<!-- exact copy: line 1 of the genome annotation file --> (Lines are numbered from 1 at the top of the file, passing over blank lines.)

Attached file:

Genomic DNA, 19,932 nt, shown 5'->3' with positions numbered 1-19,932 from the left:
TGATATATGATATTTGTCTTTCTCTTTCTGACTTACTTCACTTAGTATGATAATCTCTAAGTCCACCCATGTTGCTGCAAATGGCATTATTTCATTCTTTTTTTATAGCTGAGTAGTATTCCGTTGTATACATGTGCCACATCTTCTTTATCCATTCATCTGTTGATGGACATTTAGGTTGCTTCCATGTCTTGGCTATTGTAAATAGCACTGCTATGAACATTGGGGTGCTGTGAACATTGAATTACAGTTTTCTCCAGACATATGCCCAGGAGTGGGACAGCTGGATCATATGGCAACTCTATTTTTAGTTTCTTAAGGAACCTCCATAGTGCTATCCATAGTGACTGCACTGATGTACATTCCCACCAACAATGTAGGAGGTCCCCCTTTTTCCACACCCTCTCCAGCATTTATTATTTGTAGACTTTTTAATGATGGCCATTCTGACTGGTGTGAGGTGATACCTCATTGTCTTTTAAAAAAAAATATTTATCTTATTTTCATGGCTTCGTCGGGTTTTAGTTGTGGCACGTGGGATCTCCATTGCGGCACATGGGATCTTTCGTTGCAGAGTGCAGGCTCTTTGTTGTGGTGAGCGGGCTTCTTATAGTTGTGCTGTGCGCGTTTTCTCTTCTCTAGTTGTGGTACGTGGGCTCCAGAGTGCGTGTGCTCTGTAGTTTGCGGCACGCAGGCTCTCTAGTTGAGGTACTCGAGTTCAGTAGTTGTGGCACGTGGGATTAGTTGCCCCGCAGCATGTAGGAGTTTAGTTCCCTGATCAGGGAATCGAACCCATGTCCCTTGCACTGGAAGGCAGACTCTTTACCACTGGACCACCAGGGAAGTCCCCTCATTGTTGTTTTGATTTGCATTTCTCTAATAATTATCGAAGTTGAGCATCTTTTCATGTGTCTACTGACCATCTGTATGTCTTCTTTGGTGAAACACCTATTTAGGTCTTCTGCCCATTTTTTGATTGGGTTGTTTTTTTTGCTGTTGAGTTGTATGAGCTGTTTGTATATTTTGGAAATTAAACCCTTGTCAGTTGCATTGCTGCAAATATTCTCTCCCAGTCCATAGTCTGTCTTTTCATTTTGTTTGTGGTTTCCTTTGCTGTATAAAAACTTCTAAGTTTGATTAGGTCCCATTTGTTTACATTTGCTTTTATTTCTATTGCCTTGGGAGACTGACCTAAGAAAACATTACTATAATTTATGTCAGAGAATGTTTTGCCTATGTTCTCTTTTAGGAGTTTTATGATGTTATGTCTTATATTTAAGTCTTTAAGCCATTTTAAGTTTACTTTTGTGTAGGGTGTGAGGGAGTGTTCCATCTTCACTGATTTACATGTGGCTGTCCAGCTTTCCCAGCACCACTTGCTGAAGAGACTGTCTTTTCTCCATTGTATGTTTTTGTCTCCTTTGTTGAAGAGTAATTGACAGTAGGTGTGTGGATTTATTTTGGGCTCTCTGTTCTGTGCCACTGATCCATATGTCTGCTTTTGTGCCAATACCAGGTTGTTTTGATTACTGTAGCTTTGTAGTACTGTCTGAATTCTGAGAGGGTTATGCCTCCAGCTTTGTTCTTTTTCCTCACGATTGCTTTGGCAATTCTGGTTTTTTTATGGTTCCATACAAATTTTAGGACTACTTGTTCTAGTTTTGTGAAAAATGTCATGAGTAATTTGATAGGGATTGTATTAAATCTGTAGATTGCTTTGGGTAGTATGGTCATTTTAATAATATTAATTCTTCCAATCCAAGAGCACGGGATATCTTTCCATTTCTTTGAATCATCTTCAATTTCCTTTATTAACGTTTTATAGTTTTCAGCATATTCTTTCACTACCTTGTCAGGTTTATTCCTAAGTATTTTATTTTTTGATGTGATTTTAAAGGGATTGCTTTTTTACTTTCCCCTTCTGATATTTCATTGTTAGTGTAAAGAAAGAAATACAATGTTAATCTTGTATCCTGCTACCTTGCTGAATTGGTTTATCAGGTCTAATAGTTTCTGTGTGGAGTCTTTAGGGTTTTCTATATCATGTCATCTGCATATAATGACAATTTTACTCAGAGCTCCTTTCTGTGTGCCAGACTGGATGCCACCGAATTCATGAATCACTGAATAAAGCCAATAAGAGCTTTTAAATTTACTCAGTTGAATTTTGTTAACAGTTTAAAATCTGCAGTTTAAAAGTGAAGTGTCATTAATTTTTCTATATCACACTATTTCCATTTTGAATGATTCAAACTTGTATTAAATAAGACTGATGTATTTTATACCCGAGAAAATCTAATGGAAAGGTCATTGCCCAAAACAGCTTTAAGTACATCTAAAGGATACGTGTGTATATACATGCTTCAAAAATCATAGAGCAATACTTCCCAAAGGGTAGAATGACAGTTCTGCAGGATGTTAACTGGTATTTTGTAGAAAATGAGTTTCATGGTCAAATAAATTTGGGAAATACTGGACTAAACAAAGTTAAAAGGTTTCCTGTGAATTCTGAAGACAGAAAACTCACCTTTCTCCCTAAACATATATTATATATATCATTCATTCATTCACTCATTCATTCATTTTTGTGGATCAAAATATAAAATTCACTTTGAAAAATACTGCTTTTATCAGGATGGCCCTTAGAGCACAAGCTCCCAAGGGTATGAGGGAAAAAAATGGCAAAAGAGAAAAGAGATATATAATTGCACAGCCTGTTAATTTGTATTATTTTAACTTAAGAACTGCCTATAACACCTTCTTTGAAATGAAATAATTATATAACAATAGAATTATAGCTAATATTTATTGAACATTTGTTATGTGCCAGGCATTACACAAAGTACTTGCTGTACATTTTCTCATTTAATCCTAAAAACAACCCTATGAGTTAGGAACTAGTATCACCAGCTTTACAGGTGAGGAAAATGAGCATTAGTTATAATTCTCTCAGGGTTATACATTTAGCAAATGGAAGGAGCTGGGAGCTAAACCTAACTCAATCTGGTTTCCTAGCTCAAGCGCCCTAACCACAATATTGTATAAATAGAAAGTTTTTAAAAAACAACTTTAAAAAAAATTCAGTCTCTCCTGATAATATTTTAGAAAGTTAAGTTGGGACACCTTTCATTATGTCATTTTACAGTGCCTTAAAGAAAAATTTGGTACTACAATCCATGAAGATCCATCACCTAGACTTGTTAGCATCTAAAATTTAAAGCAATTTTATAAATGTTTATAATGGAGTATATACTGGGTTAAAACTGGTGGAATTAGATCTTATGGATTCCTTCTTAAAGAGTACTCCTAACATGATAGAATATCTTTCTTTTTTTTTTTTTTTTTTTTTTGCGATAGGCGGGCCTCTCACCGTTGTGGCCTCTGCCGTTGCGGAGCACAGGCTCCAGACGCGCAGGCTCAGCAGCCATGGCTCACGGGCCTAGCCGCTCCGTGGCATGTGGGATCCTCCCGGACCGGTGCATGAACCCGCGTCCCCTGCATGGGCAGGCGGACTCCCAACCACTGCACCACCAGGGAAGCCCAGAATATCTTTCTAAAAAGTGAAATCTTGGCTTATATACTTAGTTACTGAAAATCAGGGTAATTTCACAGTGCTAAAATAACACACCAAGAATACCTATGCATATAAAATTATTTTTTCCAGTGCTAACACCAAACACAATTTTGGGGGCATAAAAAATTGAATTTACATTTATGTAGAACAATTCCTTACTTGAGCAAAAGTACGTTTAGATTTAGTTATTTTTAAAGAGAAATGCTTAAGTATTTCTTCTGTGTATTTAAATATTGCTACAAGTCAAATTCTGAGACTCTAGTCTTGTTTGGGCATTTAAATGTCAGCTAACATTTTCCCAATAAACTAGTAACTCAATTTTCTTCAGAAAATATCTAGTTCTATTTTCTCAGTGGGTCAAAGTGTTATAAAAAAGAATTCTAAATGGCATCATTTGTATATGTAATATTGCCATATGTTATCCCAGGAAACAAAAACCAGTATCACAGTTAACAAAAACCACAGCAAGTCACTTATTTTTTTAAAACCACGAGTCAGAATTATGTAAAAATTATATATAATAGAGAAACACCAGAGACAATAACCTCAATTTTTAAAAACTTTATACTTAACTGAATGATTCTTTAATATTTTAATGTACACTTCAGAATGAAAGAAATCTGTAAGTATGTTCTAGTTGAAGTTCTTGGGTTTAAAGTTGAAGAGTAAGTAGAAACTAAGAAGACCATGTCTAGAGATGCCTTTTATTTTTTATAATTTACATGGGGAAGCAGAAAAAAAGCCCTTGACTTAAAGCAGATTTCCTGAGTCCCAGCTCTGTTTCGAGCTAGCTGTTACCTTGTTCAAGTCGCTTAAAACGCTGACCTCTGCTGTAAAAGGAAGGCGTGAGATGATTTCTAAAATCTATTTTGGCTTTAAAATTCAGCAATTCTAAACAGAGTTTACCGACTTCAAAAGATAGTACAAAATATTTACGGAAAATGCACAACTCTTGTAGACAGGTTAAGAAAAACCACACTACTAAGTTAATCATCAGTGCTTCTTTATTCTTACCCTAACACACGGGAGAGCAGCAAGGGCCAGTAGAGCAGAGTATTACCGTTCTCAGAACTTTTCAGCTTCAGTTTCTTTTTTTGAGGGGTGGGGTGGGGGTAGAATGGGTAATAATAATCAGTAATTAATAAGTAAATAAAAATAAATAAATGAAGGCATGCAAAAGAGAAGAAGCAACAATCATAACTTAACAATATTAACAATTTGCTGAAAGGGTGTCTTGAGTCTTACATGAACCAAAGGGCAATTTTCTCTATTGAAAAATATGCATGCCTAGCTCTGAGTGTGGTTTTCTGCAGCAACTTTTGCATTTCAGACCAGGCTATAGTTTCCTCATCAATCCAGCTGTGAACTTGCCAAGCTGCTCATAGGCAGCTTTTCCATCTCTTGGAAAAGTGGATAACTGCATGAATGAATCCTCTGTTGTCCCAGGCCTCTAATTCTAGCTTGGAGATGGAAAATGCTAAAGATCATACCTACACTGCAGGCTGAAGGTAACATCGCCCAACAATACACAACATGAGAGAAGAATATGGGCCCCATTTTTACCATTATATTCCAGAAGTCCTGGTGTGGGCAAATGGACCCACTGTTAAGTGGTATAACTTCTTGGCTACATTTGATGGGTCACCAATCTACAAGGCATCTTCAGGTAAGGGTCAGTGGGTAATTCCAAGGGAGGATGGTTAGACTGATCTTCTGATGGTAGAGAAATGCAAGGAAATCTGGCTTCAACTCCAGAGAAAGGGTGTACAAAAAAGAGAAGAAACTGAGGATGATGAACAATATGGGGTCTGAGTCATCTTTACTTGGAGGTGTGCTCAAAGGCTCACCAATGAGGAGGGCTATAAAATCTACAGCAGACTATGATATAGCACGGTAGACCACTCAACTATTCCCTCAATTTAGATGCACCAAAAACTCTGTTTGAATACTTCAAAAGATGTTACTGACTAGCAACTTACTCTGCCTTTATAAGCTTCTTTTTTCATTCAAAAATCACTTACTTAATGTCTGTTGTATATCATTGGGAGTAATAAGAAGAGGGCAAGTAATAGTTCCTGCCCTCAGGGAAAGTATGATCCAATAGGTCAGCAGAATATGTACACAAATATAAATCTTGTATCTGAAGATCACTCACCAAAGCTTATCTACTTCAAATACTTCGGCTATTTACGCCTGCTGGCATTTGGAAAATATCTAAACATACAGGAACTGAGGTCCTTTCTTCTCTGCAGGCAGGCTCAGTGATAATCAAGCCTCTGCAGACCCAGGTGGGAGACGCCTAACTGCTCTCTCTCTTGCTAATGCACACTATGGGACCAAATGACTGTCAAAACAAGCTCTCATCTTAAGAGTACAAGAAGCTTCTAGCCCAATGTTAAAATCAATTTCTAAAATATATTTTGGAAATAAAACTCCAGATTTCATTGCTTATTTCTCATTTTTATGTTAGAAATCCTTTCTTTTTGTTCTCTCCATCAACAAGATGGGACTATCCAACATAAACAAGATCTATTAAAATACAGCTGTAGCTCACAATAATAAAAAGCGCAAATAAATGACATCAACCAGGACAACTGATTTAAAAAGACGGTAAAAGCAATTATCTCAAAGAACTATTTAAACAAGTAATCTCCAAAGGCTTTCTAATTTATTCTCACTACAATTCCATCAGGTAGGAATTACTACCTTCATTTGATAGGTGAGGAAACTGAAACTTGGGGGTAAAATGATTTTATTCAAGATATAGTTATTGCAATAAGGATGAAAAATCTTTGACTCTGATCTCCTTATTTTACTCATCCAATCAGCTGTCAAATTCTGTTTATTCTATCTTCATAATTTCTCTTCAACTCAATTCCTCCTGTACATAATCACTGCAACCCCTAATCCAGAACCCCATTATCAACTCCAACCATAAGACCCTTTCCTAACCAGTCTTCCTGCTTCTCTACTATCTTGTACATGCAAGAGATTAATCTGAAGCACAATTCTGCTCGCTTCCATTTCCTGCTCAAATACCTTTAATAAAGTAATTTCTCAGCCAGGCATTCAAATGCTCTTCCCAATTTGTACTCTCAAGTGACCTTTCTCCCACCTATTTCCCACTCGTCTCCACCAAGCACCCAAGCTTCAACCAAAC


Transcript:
Genomic DNA, 19,932 nt, shown 5'->3' with positions numbered 1-19,932 from the left: